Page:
By Cindy Ryherd
Reverend Doctor Philip Mitchell
Pastor of Congregational Church of Hollis 1962-1972
This is a new column which will run each month for the foreseeable future, with the intent of sharing some interesting historical highlights regarding our church. Since February is Black History Month, I thought it appropriate to write about a connection between our church and Black history.
This first article is about Reverend Philip Mitchell who served as pastor for the Congregational Church of Hollis from 1962 – 1972. I’m sure you recognize those years as a stressful period in U.S. history with the Civil Rights protests as well as the Vietnam War taking place. There are definitely some in the church who remember Rev. Mitchell. What is the connection between Rev. Mitchell and Black history month, you ask?
Rev. Mitchell, along with four other ministers in the New Hampshire Conference of the UCC (photo below), flew to Birmingham, AL to participate in the last day of a 5-day march from Selma to Montgomery, AL. This was the 3rd such march (the first two never making it out of Selma), protesting voter discrimination against people of color that was rampant in the Deep South at the time.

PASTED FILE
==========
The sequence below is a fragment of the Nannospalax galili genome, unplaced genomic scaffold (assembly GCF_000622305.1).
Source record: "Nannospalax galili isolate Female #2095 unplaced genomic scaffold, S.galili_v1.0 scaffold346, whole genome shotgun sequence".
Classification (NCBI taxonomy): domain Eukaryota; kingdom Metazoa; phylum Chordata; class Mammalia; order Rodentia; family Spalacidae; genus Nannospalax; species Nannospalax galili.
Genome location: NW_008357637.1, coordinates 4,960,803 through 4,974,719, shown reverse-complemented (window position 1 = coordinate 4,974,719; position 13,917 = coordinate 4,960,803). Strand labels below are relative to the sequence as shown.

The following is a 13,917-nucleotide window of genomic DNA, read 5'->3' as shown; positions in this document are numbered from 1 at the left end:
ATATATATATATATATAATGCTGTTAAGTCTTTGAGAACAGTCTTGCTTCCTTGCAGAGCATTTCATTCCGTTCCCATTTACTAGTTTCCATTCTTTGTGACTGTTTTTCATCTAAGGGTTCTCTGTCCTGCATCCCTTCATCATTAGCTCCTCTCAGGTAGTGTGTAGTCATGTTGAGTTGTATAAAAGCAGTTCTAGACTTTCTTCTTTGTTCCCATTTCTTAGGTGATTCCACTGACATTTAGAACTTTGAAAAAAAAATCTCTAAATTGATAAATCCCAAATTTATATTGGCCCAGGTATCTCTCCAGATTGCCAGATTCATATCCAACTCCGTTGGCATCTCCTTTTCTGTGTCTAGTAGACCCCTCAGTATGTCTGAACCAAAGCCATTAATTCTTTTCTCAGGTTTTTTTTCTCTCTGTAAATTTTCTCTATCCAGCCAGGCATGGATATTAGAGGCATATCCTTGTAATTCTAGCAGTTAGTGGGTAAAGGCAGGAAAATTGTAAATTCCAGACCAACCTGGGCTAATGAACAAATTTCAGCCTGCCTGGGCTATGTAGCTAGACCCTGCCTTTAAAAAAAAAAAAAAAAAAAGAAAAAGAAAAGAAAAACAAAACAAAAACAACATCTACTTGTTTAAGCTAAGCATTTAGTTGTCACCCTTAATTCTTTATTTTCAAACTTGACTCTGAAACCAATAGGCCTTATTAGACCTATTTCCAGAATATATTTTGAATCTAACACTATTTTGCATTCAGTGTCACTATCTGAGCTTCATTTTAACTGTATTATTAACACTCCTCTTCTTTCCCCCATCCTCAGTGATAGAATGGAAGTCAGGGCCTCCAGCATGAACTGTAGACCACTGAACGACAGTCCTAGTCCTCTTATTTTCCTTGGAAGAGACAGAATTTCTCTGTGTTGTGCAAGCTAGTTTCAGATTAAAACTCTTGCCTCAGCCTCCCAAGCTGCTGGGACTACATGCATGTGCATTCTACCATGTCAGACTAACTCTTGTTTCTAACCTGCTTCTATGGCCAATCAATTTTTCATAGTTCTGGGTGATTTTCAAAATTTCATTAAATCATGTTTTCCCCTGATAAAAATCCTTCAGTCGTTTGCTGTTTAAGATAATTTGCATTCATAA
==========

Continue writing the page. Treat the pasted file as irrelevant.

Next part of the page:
Did you know there were actually three marches (or attempted marches) from Selma to Birmingham in March 1965? This fact is important because it influenced Rev. Mitchell’s decision to participate in the 3rd march. The 1st march on March 7, 1965 ended on the Edmund Pettus Bridge (named after a Confederate brigadier general, US Senator, and leader of the Alabama Ku Klux Klan) in “Bloody Sunday” where marchers were beat by Alabama state troopers with billy clubs. Among the marchers beaten was the now deceased civil rights activist and Georgia U.S. Congressman, John Lewis.
The 2nd march on March 9, 1965 never made it out of Selma either, because of a restraining order that Martin Luther King, Jr. did not want to break. The order was issued by a judge forbidding further demonstrations until a filed case was heard in court. MLK turned the crowd around at the end of the bridge in compliance with the restraining order (the date is referred to as “Turnaround Tuesday”). However, later that night three white Unitarian Universalist (UU) ministers were beaten with clubs by four KKK members. One of the three ministers, Rev. James Reeb from Boston, died on March 11 from his injuries. The news coverage of the 1st and 2nd marches and Rev. James Reeb’s death drew national attention and outrage from Americans in the north, motivating many to join the cause. Rev. Mitchell was among those who felt compelled to follow his conscience and participate in the 3rd march in solidarity and support.